When my friend Melissa came to visit from Los Angeles last week I took her to lots of restaurants and shops but I also made a point to take her to visit the relatively new mural in the Highlands on the the side of the Wine Market. I love that mural so very much and I knew she would as well because we are typography nerds.
Image courtesy of Bryan Patrick Todd
The designer of the mural Bryan Patrick Todd was generous enough to let me ask him a few questions about the project.
What criteria were you given for designing the mural?
The only criteria given was that the mural had to convey “life in the highlands”. Other than that it was wide open for interpretation.
Was the final design the first concept that came to mind or did you have some competing ideas and this one came out the champ?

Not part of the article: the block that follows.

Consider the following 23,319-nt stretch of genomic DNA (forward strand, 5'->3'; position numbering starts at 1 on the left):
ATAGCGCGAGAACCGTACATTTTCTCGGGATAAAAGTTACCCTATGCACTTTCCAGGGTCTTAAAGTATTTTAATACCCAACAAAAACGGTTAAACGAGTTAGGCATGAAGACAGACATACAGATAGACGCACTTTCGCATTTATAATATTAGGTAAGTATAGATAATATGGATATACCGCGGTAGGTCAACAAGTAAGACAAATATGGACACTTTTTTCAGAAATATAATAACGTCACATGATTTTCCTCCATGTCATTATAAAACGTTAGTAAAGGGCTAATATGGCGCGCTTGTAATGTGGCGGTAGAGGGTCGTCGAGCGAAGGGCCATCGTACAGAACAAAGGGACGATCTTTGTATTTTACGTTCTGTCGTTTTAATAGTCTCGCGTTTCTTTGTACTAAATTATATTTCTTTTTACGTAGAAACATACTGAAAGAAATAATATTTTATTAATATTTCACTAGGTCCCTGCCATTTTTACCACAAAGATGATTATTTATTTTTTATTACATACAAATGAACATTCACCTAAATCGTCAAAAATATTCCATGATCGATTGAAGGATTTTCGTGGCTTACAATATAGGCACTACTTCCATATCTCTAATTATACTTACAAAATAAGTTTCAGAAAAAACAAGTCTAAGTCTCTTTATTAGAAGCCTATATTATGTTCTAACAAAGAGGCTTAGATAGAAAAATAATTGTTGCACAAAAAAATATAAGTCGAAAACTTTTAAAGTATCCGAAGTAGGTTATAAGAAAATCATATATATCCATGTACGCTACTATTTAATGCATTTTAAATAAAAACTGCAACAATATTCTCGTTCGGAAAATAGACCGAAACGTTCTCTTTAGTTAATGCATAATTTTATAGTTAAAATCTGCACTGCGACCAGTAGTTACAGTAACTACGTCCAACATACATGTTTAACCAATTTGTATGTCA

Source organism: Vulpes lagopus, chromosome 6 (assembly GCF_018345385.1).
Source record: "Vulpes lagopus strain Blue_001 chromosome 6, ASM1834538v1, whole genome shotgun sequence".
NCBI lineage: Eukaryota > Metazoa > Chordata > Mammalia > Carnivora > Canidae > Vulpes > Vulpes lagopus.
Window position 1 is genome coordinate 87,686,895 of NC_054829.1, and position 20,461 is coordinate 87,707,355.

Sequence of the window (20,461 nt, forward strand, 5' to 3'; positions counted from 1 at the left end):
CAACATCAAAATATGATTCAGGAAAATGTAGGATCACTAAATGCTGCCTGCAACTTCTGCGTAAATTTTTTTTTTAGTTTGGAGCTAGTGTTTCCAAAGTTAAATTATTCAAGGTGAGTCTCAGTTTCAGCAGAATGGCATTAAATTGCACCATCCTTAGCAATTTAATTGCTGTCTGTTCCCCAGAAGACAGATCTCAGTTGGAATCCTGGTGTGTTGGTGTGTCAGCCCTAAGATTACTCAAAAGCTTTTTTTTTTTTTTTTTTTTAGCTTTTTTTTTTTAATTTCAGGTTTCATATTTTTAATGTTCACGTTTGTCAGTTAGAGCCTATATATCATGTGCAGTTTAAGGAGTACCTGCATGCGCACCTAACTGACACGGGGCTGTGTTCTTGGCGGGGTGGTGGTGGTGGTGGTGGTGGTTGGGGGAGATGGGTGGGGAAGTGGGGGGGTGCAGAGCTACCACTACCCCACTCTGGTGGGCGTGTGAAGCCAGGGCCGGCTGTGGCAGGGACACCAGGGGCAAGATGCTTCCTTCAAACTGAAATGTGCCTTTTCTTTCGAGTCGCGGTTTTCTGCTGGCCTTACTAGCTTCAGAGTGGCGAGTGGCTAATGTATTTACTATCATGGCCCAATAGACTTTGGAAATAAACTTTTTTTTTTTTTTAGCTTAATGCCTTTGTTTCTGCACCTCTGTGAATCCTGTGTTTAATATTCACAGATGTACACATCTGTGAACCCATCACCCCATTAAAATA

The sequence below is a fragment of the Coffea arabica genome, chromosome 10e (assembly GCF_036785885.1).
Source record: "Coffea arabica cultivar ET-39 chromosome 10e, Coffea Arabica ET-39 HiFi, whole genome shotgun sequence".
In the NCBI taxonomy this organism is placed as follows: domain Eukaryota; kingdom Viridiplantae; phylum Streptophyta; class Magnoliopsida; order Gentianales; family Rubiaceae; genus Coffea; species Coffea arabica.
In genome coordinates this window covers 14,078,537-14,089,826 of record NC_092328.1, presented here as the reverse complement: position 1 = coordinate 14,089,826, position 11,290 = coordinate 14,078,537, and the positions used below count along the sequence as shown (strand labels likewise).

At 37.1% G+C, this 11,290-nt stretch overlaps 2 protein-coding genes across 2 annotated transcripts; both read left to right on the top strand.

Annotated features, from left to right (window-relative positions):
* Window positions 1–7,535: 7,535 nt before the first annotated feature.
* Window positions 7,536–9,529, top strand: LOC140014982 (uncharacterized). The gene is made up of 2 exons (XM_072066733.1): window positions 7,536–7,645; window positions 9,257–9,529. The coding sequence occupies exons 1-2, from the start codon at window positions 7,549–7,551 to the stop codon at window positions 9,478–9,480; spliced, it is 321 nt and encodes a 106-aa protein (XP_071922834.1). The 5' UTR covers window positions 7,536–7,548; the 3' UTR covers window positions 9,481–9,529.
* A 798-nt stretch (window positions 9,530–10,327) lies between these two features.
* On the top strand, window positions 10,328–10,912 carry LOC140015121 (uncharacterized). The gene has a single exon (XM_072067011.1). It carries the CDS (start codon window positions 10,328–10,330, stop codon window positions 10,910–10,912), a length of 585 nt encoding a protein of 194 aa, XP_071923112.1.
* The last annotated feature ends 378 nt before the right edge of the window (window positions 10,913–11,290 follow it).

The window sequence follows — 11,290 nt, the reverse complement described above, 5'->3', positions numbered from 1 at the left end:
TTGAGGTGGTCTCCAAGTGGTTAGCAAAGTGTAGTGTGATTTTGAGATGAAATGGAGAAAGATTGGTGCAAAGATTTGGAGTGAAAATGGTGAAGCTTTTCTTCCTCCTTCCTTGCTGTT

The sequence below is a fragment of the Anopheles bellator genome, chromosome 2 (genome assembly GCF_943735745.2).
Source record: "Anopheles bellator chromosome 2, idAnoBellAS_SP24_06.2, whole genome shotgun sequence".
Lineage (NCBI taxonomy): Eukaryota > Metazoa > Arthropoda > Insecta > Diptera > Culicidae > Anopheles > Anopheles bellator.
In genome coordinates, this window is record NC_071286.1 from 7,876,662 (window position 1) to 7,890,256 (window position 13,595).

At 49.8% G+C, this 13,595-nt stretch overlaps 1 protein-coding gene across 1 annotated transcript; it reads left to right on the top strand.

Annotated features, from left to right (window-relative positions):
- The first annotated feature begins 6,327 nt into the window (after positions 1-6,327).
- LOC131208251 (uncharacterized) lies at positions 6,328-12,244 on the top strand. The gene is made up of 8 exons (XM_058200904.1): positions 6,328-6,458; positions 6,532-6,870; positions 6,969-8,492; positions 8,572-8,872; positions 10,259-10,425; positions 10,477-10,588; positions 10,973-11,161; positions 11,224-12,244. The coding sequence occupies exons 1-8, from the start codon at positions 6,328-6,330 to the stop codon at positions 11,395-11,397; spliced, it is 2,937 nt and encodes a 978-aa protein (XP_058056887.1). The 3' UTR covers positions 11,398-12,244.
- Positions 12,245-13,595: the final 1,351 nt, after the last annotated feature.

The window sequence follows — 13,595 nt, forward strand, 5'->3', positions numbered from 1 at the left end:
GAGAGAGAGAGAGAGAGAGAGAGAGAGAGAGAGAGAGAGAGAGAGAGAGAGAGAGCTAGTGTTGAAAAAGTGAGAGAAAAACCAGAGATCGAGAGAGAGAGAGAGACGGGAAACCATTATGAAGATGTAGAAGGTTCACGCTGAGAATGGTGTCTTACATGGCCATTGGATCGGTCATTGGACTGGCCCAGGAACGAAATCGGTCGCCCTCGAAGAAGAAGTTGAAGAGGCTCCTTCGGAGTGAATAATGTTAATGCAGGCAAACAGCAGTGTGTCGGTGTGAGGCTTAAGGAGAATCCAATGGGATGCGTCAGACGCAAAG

I knew from the get-go that I wanted to see big bold typography on the building. And the black brick made for the perfect canvas.
I envisioned white and orange type popping off the brick, and once I decided what it was going to say it was in the bag. The only revision I made after it was submitted was the houses, stacked on the word “independent”. It’s still kinda weird thinking about how quick it came together.
How long did the process take from initial concept to paint drying on the wall?
After I got the green light, it was a matter of when my guy Kirby Stafford (letter painter extraordinaire) could do it. He knocked it out in two days, painting freehand, using only a piece of paper for reference. We were given a month and a half to do it, but wanted to wait towards the end of that period since it would go up so quickly.
What’s your personal favorite thing about the Highlands?
I’ve been in love with the highlands since my first visit there as a young dumbfounded teenager walking into ear x-tacy for the first time. It’s young but it’s old. It’s energetic but relaxed. It literally has something for everyone.
How big is the finished mural? Is this the largest display of your work you’ve experienced?
It’s approximately 40ft wide by 30ft tall! It is undoubtedly the largest piece I’ve ever designed. It seemed almost silly laying it out on paper & computer when I looked at the actual life-size scale of the building. B-I-G!